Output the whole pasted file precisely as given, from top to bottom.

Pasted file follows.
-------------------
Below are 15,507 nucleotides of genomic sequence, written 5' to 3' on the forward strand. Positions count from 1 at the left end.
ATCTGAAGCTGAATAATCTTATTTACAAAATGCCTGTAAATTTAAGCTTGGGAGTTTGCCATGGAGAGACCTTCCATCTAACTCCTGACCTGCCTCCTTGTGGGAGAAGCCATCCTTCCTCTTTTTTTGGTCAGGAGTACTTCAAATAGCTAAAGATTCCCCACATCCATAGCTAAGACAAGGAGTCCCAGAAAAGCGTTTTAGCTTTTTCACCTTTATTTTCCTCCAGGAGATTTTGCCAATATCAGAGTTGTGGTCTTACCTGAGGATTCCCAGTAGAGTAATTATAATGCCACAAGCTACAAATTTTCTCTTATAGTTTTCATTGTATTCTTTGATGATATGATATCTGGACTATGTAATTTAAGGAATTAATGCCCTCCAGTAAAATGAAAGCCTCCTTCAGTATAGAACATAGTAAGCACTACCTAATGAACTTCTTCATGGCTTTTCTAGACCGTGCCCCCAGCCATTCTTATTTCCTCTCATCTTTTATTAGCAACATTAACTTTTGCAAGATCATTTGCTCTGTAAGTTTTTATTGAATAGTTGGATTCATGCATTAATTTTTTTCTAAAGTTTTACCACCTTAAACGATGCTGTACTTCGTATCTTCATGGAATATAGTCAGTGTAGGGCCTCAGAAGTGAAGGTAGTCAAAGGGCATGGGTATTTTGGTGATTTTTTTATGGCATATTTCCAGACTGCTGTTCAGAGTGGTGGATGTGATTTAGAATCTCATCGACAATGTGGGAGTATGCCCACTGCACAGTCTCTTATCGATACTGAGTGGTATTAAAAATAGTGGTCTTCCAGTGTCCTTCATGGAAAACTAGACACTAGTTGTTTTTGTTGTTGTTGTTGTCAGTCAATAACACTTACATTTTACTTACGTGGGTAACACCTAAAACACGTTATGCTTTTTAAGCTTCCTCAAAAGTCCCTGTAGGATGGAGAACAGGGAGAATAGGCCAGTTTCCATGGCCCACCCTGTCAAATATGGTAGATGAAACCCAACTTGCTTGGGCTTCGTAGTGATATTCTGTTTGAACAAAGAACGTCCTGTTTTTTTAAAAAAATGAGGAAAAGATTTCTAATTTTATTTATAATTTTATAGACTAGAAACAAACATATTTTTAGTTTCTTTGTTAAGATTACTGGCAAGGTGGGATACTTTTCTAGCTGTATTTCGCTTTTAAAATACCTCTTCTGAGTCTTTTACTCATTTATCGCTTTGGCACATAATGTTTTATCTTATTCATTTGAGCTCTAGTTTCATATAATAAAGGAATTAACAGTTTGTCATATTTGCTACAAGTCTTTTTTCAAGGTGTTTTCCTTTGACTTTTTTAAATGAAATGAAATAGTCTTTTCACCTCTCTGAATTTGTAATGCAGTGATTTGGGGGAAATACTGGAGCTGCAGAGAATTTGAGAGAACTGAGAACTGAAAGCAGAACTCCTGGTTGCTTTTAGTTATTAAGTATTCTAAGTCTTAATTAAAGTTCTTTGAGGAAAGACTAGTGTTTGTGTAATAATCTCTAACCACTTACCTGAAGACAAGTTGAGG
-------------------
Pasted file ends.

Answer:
Below are 15,507 nucleotides of genomic sequence, written 5' to 3' on the forward strand. Positions count from 1 at the left end.
ATCTGAAGCTGAATAATCTTATTTACAAAATGCCTGTAAATTTAAGCTTGGGAGTTTGCCATGGAGAGACCTTCCATCTAACTCCTGACCTGCCTCCTTGTGGGAGAAGCCATCCTTCCTCTTTTTTTGGTCAGGAGTACTTCAAATAGCTAAAGATTCCCCACATCCATAGCTAAGACAAGGAGTCCCAGAAAAGCGTTTTAGCTTTTTCACCTTTATTTTCCTCCAGGAGATTTTGCCAATATCAGAGTTGTGGTCTTACCTGAGGATTCCCAGTAGAGTAATTATAATGCCACAAGCTACAAATTTTCTCTTATAGTTTTCATTGTATTCTTTGATGATATGATATCTGGACTATGTAATTTAAGGAATTAATGCCCTCCAGTAAAATGAAAGCCTCCTTCAGTATAGAACATAGTAAGCACTACCTAATGAACTTCTTCATGGCTTTTCTAGACCGTGCCCCCAGCCATTCTTATTTCCTCTCATCTTTTATTAGCAACATTAACTTTTGCAAGATCATTTGCTCTGTAAGTTTTTATTGAATAGTTGGATTCATGCATTAATTTTTTTCTAAAGTTTTACCACCTTAAACGATGCTGTACTTCGTATCTTCATGGAATATAGTCAGTGTAGGGCCTCAGAAGTGAAGGTAGTCAAAGGGCATGGGTATTTTGGTGATTTTTTTATGGCATATTTCCAGACTGCTGTTCAGAGTGGTGGATGTGATTTAGAATCTCATCGACAATGTGGGAGTATGCCCACTGCACAGTCTCTTATCGATACTGAGTGGTATTAAAAATAGTGGTCTTCCAGTGTCCTTCATGGAAAACTAGACACTAGTTGTTTTTGTTGTTGTTGTTGTCAGTCAATAACACTTACATTTTACTTACGTGGGTAACACCTAAAACACGTTATGCTTTTTAAGCTTCCTCAAAAGTCCCTGTAGGATGGAGAACAGGGAGAATAGGCCAGTTTCCATGGCCCACCCTGTCAAATATGGTAGATGAAACCCAACTTGCTTGGGCTTCGTAGTGATATTCTGTTTGAACAAAGAACGTCCTGTTTTTTTAAAAAAATGAGGAAAAGATTTCTAATTTTATTTATAATTTTATAGACTAGAAACAAACATATTTTTAGTTTCTTTGTTAAGATTACTGGCAAGGTGGGATACTTTTCTAGCTGTATTTCGCTTTTAAAATACCTCTTCTGAGTCTTTTACTCATTTATCGCTTTGGCACATAATGTTTTATCTTATTCATTTGAGCTCTAGTTTCATATAATAAAGGAATTAACAGTTTGTCATATTTGCTACAAGTCTTTTTTCAAGGTGTTTTCCTTTGACTTTTTTAAATGAAATGAAATAGTCTTTTCACCTCTCTGAATTTGTAATGCAGTGATTTGGGGGAAATACTGGAGCTGCAGAGAATTTGAGAGAACTGAGAACTGAAAGCAGAACTCCTGGTTGCTTTTAGTTATTAAGTATTCTAAGTCTTAATTAAAGTTCTTTGAGGAAAGACTAGTGTTTGTGTAATAATCTCTAACCACTTACCTGAAGACAAGTTGAGG